Chocolate Yogurt Mousse

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My sister recently told me about a dessert she often serves to company. It’s a chocolate mousse made with Greek yogurt. The original recipe came from Maria Speck, Food 52. To serve, the mousse is topped with orange marmalade.

The purpose of my making this mousse was two-fold. Firstly, I wanted to try out the recipe, since it’s obviously beloved. But secondly, I wanted to attempt to duplicate the dessert my mother and I shared at a restaurant, that I mentioned in my previous post. It was a chocolate dirt pudding – chocolate mousse topped with crumbled cookies and served with mint chocolate ice cream, except we had them leave off the ice cream.

The mousse was so intriguing to me because it tasted like a chocolate mousse folded with sour cream or creme fraiche. Turns out, it could have been yogurt. In my memory, the mousse was so similar to this recipe.

The key to this recipe is using a good dark chocolate. Also, my sister suggests that if you don’t want a liqueur included, to use some kind of extract as a substitute.

Greek Yogurt Chocolate Mousse
Serves 4

6 ounces (170g) good-quality dark chocolate with 70% cacao, finely chopped
1/2 cup (120ml) whole milk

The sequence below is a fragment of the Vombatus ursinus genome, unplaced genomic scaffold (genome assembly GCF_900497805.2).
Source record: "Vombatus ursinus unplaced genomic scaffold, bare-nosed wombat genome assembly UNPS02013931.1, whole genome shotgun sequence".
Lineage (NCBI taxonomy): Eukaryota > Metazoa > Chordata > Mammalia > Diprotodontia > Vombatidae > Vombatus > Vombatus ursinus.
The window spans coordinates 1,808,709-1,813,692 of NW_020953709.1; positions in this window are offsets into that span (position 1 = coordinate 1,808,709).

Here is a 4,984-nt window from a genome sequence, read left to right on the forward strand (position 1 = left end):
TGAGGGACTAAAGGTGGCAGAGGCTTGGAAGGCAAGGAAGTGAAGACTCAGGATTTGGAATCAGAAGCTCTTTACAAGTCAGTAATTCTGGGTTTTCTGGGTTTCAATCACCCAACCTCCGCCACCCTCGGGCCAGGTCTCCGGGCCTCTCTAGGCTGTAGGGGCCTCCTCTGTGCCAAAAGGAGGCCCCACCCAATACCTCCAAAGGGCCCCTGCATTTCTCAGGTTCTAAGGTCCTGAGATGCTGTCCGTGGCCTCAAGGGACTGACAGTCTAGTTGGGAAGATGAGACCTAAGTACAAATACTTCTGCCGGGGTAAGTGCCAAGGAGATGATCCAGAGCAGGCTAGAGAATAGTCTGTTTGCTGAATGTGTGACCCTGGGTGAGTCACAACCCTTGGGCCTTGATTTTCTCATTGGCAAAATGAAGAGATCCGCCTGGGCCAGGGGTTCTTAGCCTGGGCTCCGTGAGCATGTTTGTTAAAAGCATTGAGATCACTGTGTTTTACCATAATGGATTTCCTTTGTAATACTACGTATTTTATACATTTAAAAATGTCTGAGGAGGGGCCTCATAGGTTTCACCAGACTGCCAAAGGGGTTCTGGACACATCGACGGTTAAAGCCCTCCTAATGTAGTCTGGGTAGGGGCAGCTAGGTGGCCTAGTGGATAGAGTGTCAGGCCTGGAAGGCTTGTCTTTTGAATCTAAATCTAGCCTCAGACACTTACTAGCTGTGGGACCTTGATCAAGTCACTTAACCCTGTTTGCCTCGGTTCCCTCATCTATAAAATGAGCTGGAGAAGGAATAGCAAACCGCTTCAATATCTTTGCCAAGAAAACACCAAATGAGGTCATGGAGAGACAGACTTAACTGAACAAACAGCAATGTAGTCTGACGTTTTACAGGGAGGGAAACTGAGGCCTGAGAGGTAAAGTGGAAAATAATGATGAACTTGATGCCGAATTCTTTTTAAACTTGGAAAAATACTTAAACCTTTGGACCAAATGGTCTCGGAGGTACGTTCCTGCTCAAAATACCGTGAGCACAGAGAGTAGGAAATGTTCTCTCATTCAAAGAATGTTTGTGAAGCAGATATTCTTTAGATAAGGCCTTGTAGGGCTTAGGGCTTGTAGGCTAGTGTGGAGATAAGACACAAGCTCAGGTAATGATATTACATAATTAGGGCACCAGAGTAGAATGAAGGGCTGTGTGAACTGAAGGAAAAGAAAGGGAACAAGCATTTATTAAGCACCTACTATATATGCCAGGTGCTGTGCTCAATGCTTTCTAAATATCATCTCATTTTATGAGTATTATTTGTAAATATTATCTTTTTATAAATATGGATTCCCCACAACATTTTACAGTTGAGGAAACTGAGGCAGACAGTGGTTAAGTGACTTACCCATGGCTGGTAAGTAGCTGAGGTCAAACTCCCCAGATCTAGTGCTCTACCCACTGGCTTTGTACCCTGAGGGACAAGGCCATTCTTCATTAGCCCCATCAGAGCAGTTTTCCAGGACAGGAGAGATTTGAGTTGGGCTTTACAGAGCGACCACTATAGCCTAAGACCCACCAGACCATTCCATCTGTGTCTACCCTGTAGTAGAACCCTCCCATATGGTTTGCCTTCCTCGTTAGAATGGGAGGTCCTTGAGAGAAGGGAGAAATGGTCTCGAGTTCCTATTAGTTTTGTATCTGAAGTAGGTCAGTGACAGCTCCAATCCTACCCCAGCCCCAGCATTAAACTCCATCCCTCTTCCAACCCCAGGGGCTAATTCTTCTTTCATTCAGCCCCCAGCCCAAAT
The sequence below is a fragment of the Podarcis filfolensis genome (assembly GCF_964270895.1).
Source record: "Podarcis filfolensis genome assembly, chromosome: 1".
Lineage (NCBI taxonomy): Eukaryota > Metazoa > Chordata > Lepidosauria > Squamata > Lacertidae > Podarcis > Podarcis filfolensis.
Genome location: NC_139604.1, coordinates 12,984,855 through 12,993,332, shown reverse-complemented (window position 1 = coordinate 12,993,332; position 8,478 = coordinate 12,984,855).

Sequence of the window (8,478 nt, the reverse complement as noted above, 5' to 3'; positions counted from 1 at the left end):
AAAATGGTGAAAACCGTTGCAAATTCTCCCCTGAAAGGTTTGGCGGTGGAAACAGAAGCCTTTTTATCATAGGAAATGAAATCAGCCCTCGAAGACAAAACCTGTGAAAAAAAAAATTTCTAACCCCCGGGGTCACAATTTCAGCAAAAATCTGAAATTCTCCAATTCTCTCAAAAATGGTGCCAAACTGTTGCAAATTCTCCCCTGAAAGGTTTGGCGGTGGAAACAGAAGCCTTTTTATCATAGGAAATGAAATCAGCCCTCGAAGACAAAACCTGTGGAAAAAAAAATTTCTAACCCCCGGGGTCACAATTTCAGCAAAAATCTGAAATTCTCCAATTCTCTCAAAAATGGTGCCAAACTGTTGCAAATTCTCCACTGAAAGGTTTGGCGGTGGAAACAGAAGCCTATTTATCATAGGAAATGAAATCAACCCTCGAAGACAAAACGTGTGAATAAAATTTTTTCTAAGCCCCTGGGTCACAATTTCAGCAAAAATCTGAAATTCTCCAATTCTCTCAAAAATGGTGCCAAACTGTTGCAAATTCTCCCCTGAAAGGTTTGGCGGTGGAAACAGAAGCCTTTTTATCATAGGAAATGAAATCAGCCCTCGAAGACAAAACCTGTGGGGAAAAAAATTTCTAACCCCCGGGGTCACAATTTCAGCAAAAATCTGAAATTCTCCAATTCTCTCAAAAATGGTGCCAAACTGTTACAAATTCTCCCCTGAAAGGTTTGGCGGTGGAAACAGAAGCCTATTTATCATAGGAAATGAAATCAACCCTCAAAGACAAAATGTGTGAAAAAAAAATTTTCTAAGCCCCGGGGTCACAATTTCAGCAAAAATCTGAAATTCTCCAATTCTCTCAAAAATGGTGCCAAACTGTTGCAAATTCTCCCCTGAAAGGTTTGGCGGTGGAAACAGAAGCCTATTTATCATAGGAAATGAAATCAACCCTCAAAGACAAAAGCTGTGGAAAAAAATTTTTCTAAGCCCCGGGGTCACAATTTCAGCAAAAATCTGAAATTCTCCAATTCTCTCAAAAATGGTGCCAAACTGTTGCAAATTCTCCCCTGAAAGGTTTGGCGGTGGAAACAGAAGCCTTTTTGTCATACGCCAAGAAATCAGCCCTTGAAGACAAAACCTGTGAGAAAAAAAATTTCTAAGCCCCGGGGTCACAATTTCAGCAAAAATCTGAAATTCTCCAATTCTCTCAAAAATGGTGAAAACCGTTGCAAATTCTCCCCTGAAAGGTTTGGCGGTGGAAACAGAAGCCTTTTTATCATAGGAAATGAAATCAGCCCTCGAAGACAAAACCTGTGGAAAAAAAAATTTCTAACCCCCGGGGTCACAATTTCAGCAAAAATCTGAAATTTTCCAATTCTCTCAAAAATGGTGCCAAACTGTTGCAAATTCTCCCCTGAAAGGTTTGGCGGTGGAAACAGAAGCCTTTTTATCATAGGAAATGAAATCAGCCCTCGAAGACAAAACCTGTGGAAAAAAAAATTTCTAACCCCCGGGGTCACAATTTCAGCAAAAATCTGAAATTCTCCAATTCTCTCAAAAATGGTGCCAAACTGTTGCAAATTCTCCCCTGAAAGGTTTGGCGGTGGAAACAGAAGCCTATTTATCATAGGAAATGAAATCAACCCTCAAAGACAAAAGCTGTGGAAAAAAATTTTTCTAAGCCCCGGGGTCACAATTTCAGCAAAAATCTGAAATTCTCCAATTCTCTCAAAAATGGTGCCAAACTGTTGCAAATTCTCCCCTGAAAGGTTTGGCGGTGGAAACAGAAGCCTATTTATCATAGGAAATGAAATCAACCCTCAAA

1 tablespoon or 2 tablespoons Grand Marnier, or other good-quality orange liqueur
1 cup (240ml) whole Greek yogurt
4 teaspoons orange marmalade

Place the chocolate into a medium heatproof bowl. In a small heavy-bottomed saucepan, bring the milk just to a boil over medium heat. Pour the hot milk over the chocolate and leave it to sit for 1 to 2 minutes.


Stir with a spatula or a wooden spoon until you have a smooth ganache.

In a small bowl, beat the Greek yogurt with a small whisk or a fork until smooth.

Fold the yogurt into the chocolate mixture using a spatula until thoroughly combined, then stir in the tablespoon of Grand Marnier.
If you like a boozy dessert, add the second tablespoon.


Spoon the mousse into four small serving cups and chill until firm, or up to a day ahead, covered with plastic wrap.

To serve, spoon a teaspoon of marmalade onto each serving. It was truly a magical combination. I added whipped cream, but that did nothing for me.

My sister told me not to bother to use raspberries; they get lost in the strong chocolate flavor. During the summer, she uses peaches tossed with rose water as a topping. Lovely.